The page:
FM- 23 is a power FET lamp dimmer (using R5,
Q2, and DS1) with R1 = 1K or 5K and C1 = .047
µF. Here again, the output low time (Q2 off) is
fixed; this time, at about 32 µs. This
implementation also has a fixed resistor of 390
ohms in series with the potentiometer allowing
the pot to be adjusted to zero ohms (without
damaging the 555 or causing the circuit to
malfunction). This will yield close to a 50% duty
The frequency is high enough so that the
lamp appears to be on continuously at varying
levels of intensity. However, since the duty cycle
is limited to a minimum of 50%, you will not be
able to dim it to completely off. Strictly speaking,
R5 is not necessary, but I prefer to not have the
gate of an FET floating while the circuit is being
In general, a PWM circuit operates with a
constant period while both the on-time and off-time
changes. With this circuit, the off-time remains constant
while the on-time and period are changing so that longer
periods produce higher duty cycles. In both cases, it’s the
duty cycle that is important. The higher the duty cycle
(longer output high time), the brighter the bulb.
The circuit of Schematic 2 can be used as the basis
for all three of the above circuits using either mode 4 or 5.
It has the advantage of allowing independent modification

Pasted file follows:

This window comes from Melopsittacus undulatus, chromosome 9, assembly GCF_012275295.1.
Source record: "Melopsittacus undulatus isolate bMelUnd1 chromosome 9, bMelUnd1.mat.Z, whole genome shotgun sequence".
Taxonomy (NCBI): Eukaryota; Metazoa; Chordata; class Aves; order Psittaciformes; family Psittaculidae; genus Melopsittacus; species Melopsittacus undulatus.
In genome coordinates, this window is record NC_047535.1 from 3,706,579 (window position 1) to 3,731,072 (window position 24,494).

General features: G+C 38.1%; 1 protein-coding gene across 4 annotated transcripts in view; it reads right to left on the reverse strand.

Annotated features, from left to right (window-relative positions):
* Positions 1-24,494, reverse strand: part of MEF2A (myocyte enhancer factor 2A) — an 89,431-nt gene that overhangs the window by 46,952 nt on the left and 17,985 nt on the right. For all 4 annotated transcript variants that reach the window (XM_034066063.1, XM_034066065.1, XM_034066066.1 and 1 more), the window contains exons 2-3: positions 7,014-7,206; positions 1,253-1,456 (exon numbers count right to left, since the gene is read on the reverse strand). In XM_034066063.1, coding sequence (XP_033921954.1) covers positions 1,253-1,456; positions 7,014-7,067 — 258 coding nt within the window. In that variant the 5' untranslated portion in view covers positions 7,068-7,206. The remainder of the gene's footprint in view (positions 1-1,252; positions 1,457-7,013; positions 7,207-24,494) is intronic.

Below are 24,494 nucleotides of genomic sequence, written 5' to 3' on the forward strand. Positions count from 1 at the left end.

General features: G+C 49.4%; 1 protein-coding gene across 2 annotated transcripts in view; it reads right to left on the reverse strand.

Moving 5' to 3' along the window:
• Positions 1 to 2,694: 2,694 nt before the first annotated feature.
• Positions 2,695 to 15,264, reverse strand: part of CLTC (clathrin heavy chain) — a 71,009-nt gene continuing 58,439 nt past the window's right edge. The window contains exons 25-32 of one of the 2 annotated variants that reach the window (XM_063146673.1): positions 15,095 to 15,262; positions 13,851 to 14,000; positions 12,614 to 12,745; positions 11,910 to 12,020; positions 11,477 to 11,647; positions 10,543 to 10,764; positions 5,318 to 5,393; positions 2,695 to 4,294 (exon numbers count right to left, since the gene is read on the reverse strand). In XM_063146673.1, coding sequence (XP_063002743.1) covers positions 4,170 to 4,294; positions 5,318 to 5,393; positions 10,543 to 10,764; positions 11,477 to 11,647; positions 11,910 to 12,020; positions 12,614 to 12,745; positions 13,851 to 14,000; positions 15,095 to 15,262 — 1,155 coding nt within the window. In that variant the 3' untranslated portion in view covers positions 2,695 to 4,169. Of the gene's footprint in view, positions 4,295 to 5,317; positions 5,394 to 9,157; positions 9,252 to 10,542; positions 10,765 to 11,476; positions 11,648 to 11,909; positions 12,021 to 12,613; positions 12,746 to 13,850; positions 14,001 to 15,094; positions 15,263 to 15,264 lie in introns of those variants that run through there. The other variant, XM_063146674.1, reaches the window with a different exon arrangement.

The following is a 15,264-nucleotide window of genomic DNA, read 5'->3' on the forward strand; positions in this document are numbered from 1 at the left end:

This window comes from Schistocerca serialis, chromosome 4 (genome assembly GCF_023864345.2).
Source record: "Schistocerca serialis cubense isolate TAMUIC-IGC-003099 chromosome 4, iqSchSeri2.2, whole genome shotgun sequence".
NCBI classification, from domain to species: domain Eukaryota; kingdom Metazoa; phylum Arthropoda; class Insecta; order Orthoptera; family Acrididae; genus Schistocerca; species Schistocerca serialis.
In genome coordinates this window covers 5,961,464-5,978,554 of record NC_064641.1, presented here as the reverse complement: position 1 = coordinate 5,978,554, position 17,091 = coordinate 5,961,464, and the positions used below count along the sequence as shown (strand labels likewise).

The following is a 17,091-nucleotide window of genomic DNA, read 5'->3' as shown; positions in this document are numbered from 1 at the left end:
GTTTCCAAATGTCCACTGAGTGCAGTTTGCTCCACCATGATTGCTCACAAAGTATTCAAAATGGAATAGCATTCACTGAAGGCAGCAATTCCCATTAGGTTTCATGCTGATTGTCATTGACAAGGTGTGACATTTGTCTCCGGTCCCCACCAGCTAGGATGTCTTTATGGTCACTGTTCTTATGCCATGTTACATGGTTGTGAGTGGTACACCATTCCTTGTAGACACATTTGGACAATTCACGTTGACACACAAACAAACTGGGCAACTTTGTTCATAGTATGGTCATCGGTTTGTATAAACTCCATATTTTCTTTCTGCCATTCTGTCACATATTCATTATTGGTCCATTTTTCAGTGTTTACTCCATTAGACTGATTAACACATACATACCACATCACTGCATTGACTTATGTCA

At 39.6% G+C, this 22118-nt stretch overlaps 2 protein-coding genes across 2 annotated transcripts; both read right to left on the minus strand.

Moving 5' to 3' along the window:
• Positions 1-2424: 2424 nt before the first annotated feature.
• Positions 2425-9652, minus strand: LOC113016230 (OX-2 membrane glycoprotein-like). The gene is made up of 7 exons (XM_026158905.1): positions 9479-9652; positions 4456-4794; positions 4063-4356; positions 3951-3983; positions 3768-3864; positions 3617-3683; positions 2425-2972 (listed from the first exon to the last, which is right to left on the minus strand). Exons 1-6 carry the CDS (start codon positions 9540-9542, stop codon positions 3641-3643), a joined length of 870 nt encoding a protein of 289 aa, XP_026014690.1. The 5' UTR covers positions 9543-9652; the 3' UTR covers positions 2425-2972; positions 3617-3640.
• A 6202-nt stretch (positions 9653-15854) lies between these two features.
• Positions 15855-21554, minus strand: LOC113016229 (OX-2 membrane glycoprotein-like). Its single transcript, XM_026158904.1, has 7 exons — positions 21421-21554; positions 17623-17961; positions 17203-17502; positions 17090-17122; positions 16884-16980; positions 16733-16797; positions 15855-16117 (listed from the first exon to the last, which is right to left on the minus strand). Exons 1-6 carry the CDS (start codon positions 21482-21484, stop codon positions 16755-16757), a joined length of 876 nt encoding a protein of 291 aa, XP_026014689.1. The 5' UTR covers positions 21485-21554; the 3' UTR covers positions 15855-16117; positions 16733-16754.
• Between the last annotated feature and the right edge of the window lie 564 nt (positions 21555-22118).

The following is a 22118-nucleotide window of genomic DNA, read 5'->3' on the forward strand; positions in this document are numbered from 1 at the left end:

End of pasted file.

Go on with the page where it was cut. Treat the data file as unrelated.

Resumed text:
of both the on-time and off-time (or period), and its duty
cycle can span 0.1% to 99.9%. The table in the schematic
shows the resistor values required for different ranges and
modes of operation.
Just a note for the lamp dimmer: Frequencies above
60 Hz are usually not noticeable by most people.
A recent project I did used PWM to drive a DC fan
motor. Schematic 7 shows the driver circuit I
I used the circuit of Schematic 2 and this driver to get
a very smooth speed control. I set the PIC 555
replacement to mode 5 with a period of about 30 µs. The
reason for the relatively high frequency was due to the
type of motor being used. Lower frequencies tended to
make the motor chatter.
The IXDD609 is a FET gate driver and is required to
overcome the gate capacitance of the FET. Without this
driver, the gate input rise and fall times were slow enough
that the FET turned on and off slowly and became quite
hot. With the driver, the FET doesn’t even get warm when
driving a five amp motor at full speed.
There is one caution: The supply voltage to the IXDD
— or whatever FET driver you use — must not exceed the
maximum VGS of the FET (or the max voltage of the
driver IC), while still being high enough to ensure full turn-on of the FET.
I used a Schottky diode because they are faster than a
normal power diode and they have a lower forward
voltage drop yielding lower power dissipation. In this
application, the diode gets hotter than the FET. I put both
the diode and the FET on heatsinks.
Mims Circuit 24
The light/dark detector shown in Schematic 8 uses a
photoresistor connected to the Reset input as a gate for
the 555 wired as an astable multivibrator. The Reset input
has to be high in order for the 555 to oscillate. The
position of the switch determines whether the 555 is
enabled when light hits the photoresistor (lower resistance
when exposed to light) or does not hit it.
The threshold of the Reset input is about 1V but the
input resistance will be different depending on the
July/August 2018 61
SCHEMATIC 8. 555
FET gate driver.